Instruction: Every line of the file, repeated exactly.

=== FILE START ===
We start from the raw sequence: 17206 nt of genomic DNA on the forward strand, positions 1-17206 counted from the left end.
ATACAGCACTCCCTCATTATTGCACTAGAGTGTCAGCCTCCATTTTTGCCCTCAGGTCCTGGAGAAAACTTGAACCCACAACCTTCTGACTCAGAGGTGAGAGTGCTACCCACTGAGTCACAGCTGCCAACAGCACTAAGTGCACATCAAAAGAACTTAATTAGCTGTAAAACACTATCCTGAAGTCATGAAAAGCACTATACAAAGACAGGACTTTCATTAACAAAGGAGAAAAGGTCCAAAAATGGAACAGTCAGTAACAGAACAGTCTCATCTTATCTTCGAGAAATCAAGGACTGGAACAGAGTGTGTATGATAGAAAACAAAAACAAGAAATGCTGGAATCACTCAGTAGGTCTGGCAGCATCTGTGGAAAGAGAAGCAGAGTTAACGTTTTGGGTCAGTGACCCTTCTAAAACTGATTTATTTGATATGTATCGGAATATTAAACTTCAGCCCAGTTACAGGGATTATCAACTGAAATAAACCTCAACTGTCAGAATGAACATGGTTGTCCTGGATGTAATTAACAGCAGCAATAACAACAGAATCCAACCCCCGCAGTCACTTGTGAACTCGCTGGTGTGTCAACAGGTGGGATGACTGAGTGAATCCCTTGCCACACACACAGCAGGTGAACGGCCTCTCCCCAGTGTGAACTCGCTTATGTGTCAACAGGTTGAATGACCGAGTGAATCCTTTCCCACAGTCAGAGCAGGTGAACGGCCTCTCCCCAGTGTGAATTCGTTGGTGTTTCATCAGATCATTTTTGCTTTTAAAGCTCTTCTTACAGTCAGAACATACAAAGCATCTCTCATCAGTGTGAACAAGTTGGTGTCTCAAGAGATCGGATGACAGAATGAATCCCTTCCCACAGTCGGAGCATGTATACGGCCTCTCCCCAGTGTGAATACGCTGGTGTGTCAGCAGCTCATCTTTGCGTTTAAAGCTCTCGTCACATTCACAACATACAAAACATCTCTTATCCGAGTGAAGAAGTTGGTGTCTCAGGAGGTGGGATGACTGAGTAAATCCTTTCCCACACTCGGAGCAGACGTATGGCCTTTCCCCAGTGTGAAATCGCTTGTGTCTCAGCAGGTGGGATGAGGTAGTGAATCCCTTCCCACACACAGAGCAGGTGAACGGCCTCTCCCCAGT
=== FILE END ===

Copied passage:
We start from the raw sequence: 17206 nt of genomic DNA on the forward strand, positions 1-17206 counted from the left end.
ATACAGCACTCCCTCATTATTGCACTAGAGTGTCAGCCTCCATTTTTGCCCTCAGGTCCTGGAGAAAACTTGAACCCACAACCTTCTGACTCAGAGGTGAGAGTGCTACCCACTGAGTCACAGCTGCCAACAGCACTAAGTGCACATCAAAAGAACTTAATTAGCTGTAAAACACTATCCTGAAGTCATGAAAAGCACTATACAAAGACAGGACTTTCATTAACAAAGGAGAAAAGGTCCAAAAATGGAACAGTCAGTAACAGAACAGTCTCATCTTATCTTCGAGAAATCAAGGACTGGAACAGAGTGTGTATGATAGAAAACAAAAACAAGAAATGCTGGAATCACTCAGTAGGTCTGGCAGCATCTGTGGAAAGAGAAGCAGAGTTAACGTTTTGGGTCAGTGACCCTTCTAAAACTGATTTATTTGATATGTATCGGAATATTAAACTTCAGCCCAGTTACAGGGATTATCAACTGAAATAAACCTCAACTGTCAGAATGAACATGGTTGTCCTGGATGTAATTAACAGCAGCAATAACAACAGAATCCAACCCCCGCAGTCACTTGTGAACTCGCTGGTGTGTCAACAGGTGGGATGACTGAGTGAATCCCTTGCCACACACACAGCAGGTGAACGGCCTCTCCCCAGTGTGAACTCGCTTATGTGTCAACAGGTTGAATGACCGAGTGAATCCTTTCCCACAGTCAGAGCAGGTGAACGGCCTCTCCCCAGTGTGAATTCGTTGGTGTTTCATCAGATCATTTTTGCTTTTAAAGCTCTTCTTACAGTCAGAACATACAAAGCATCTCTCATCAGTGTGAACAAGTTGGTGTCTCAAGAGATCGGATGACAGAATGAATCCCTTCCCACAGTCGGAGCATGTATACGGCCTCTCCCCAGTGTGAATACGCTGGTGTGTCAGCAGCTCATCTTTGCGTTTAAAGCTCTCGTCACATTCACAACATACAAAACATCTCTTATCCGAGTGAAGAAGTTGGTGTCTCAGGAGGTGGGATGACTGAGTAAATCCTTTCCCACACTCGGAGCAGACGTATGGCCTTTCCCCAGTGTGAAATCGCTTGTGTCTCAGCAGGTGGGATGAGGTAGTGAATCCCTTCCCACACACAGAGCAGGTGAACGGCCTCTCCCCAGT